Cats may not be people (don’t tell them that!), but they are protected by the law. New Jersey has some very helpful cat laws that everyone lucky enough to be owned by a cat should know.
Animal lovers everywhere should always be up to date on their local and state laws regarding pets and creatures of all kinds. Every state’s laws vary in regards to ownership, required shots, leash laws, and more. There are many different laws regarding animal ownership and when an animal is considered feral. Cats are no exception. New Jersey has its own cat laws dictating the care and monitoring of feral and “owned” cats. If you are someone who cares for or helps cats, or has encountered a feral animal, you should be aware of the following laws:
1) Feral Cat Colonies Can Care
The state of New Jersey has laws regarding the care of feral or “free range” cats in managed cat colonies. A managed cat colony is a specific location for a group of free range cats and kittens, which are cared for by a specific person or group of volunteers. Managed cat colonies require cats to be spayed or neutered to prevent overpopulation on the streets and in shelters, typically via a trap-neuter-release program.
These colonies must be established in conjunction with a health officer, and all cats must be checked by a vet to ensure they do not pose a threat to local animals or humans. If cats appear injured or sick, they will be taken to a vet for care as soon as possible. In addition to the officer, a managed cat colony should coordinate with the local shelter and animal control.
Cats in these colonies are not considered strays, and thus are not at risk for impounding under New Jersey law. A cat colony is a much better place for a cat than the street or pound.
2) Microchips Must Be Checked
This law is for any cat (or pet) that’s taken into custody by animal control or surrendered to the shelter as a lost pet. The first thing the shelter, humane society, or veterinarian is required to do (once the animal has been checked for injuries or health concerns) is to scan for a microchip. Microchips are not required by law, but having one could be life saving. It’s possible your cat could be mistakenly taken in as a stray if it gets lost in public. A collar never hurts, but they can slip off.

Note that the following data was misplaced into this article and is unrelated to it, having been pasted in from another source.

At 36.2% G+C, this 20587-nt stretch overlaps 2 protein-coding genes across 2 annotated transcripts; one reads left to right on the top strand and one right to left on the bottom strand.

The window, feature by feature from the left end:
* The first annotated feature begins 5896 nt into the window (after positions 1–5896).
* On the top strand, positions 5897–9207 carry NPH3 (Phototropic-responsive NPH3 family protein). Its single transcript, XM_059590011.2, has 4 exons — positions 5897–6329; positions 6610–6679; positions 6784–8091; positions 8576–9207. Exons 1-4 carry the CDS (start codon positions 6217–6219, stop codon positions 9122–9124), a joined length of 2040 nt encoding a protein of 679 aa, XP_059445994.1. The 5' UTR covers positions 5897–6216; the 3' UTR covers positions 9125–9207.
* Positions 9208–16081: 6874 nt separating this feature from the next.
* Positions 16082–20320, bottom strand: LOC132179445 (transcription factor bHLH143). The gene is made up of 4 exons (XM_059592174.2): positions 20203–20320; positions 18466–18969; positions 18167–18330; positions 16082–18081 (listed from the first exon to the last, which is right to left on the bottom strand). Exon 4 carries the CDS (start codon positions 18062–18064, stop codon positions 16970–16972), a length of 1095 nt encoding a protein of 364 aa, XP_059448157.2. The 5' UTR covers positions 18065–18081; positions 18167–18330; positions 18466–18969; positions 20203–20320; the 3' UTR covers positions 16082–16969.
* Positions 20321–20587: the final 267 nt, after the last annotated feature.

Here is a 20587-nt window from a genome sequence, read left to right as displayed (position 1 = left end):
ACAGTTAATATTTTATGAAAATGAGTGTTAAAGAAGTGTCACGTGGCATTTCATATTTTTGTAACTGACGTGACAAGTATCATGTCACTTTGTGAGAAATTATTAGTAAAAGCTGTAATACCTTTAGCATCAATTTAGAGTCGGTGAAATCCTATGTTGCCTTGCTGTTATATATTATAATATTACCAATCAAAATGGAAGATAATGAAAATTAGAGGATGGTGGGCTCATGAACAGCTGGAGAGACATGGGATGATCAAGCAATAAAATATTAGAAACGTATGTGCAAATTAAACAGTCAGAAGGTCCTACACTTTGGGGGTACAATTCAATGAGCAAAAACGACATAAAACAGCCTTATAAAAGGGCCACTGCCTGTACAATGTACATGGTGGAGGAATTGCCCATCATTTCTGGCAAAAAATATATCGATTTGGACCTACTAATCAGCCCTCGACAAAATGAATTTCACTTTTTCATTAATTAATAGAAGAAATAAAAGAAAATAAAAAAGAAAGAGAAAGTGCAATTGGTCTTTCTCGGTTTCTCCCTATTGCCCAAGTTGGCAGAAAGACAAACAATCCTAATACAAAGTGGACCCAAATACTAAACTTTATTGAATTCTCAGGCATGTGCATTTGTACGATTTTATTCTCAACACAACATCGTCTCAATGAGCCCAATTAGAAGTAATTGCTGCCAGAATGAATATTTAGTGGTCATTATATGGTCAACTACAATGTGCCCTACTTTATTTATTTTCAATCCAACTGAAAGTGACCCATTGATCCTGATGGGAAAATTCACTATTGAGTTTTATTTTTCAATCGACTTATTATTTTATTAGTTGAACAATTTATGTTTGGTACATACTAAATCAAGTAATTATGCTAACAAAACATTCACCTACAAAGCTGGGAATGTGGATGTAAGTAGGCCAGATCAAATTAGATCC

All shelters, animal control stations, etc. are required to scan for the chip. It’s the best investment you can make towards getting your cat back if it wanders off and doesn’t return, according to Jackie from Cat World.
3) In the Event of an Emergency, Cats Can Ride
In the event of a major emergency like a natural disaster, people may board public transportation with their pets without issue as long as the pet is properly secured by either a leash or a carrier. Most public transportation options do not allow animals on a normal basis, so it is important to note that your pet is guaranteed safe passage along with you should the worst occur.
Most of New Jersey’s cat laws fall on the shoulders of local government rather than the state. Landlords and building owners have a right to decide where cats are allowed within their buildings. It is still important to know your rights as a cat owner, and to know that your furry companion is safe and protected under your state’s laws, too.